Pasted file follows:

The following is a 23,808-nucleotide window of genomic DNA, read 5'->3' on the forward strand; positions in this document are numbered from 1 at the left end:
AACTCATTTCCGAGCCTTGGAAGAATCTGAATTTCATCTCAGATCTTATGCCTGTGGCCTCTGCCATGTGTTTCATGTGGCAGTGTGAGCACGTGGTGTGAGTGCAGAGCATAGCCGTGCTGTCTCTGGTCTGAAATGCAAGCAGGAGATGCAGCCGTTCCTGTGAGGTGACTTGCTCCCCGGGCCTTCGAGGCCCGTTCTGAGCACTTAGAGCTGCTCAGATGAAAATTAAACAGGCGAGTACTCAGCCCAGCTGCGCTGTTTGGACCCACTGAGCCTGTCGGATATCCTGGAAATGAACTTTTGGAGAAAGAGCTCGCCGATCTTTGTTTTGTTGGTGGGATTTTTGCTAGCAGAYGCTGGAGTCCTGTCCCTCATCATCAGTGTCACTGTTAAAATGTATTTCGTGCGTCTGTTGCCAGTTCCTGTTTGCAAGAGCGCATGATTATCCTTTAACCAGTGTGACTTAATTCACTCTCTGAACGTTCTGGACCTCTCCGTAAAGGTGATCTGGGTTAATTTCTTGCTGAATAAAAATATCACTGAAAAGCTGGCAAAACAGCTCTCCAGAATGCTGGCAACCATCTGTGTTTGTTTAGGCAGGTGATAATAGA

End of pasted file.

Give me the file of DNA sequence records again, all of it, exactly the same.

The following is a 23,808-nucleotide window of genomic DNA, read 5'->3' on the forward strand; positions in this document are numbered from 1 at the left end:
AACTCATTTCCGAGCCTTGGAAGAATCTGAATTTCATCTCAGATCTTATGCCTGTGGCCTCTGCCATGTGTTTCATGTGGCAGTGTGAGCACGTGGTGTGAGTGCAGAGCATAGCCGTGCTGTCTCTGGTCTGAAATGCAAGCAGGAGATGCAGCCGTTCCTGTGAGGTGACTTGCTCCCCGGGCCTTCGAGGCCCGTTCTGAGCACTTAGAGCTGCTCAGATGAAAATTAAACAGGCGAGTACTCAGCCCAGCTGCGCTGTTTGGACCCACTGAGCCTGTCGGATATCCTGGAAATGAACTTTTGGAGAAAGAGCTCGCCGATCTTTGTTTTGTTGGTGGGATTTTTGCTAGCAGAYGCTGGAGTCCTGTCCCTCATCATCAGTGTCACTGTTAAAATGTATTTCGTGCGTCTGTTGCCAGTTCCTGTTTGCAAGAGCGCATGATTATCCTTTAACCAGTGTGACTTAATTCACTCTCTGAACGTTCTGGACCTCTCCGTAAAGGTGATCTGGGTTAATTTCTTGCTGAATAAAAATATCACTGAAAAGCTGGCAAAACAGCTCTCCAGAATGCTGGCAACCATCTGTGTTTGTTTAGGCAGGTGATAATAGA